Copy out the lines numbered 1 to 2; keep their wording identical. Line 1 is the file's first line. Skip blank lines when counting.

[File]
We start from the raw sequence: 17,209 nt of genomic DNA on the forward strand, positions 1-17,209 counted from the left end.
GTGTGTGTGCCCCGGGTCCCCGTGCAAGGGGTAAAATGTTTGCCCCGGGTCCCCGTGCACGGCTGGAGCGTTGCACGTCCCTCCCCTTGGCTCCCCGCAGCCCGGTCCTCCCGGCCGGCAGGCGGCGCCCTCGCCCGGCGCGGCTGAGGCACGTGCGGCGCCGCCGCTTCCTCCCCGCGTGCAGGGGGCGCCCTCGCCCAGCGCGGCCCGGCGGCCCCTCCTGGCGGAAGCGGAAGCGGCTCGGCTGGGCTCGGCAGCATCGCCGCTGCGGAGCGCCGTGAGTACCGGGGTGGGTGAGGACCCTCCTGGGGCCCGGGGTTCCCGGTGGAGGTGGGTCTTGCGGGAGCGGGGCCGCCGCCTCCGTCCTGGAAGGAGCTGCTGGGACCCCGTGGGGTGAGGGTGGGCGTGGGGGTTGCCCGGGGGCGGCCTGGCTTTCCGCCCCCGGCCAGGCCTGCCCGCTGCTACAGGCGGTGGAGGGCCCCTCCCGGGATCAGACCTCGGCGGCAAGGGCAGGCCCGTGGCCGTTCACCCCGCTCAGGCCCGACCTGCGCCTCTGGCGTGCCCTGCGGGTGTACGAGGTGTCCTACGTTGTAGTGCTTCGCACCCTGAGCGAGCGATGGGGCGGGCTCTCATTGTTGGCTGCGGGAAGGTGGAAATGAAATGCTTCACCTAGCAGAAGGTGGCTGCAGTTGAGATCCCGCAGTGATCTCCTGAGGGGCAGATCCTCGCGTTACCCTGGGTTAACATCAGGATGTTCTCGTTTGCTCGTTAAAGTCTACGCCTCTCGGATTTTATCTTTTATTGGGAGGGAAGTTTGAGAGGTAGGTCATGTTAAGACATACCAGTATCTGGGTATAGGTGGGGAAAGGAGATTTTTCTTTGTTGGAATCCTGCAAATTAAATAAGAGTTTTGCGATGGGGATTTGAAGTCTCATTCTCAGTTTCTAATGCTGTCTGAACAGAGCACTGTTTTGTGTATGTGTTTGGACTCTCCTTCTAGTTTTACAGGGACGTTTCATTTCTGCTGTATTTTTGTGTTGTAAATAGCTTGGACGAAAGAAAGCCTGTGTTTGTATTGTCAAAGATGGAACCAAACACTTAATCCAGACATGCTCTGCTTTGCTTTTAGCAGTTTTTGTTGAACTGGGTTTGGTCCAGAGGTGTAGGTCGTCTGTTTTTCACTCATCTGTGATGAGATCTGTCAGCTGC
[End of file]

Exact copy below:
We start from the raw sequence: 17,209 nt of genomic DNA on the forward strand, positions 1-17,209 counted from the left end.
GTGTGTGTGCCCCGGGTCCCCGTGCAAGGGGTAAAATGTTTGCCCCGGGTCCCCGTGCACGGCTGGAGCGTTGCACGTCCCTCCCCTTGGCTCCCCGCAGCCCGGTCCTCCCGGCCGGCAGGCGGCGCCCTCGCCCGGCGCGGCTGAGGCACGTGCGGCGCCGCCGCTTCCTCCCCGCGTGCAGGGGGCGCCCTCGCCCAGCGCGGCCCGGCGGCCCCTCCTGGCGGAAGCGGAAGCGGCTCGGCTGGGCTCGGCAGCATCGCCGCTGCGGAGCGCCGTGAGTACCGGGGTGGGTGAGGACCCTCCTGGGGCCCGGGGTTCCCGGTGGAGGTGGGTCTTGCGGGAGCGGGGCCGCCGCCTCCGTCCTGGAAGGAGCTGCTGGGACCCCGTGGGGTGAGGGTGGGCGTGGGGGTTGCCCGGGGGCGGCCTGGCTTTCCGCCCCCGGCCAGGCCTGCCCGCTGCTACAGGCGGTGGAGGGCCCCTCCCGGGATCAGACCTCGGCGGCAAGGGCAGGCCCGTGGCCGTTCACCCCGCTCAGGCCCGACCTGCGCCTCTGGCGTGCCCTGCGGGTGTACGAGGTGTCCTACGTTGTAGTGCTTCGCACCCTGAGCGAGCGATGGGGCGGGCTCTCATTGTTGGCTGCGGGAAGGTGGAAATGAAATGCTTCACCTAGCAGAAGGTGGCTGCAGTTGAGATCCCGCAGTGATCTCCTGAGGGGCAGATCCTCGCGTTACCCTGGGTTAACATCAGGATGTTCTCGTTTGCTCGTTAAAGTCTACGCCTCTCGGATTTTATCTTTTATTGGGAGGGAAGTTTGAGAGGTAGGTCATGTTAAGACATACCAGTATCTGGGTATAGGTGGGGAAAGGAGATTTTTCTTTGTTGGAATCCTGCAAATTAAATAAGAGTTTTGCGATGGGGATTTGAAGTCTCATTCTCAGTTTCTAATGCTGTCTGAACAGAGCACTGTTTTGTGTATGTGTTTGGACTCTCCTTCTAGTTTTACAGGGACGTTTCATTTCTGCTGTATTTTTGTGTTGTAAATAGCTTGGACGAAAGAAAGCCTGTGTTTGTATTGTCAAAGATGGAACCAAACACTTAATCCAGACATGCTCTGCTTTGCTTTTAGCAGTTTTTGTTGAACTGGGTTTGGTCCAGAGGTGTAGGTCGTCTGTTTTTCACTCATCTGTGATGAGATCTGTCAGCTGC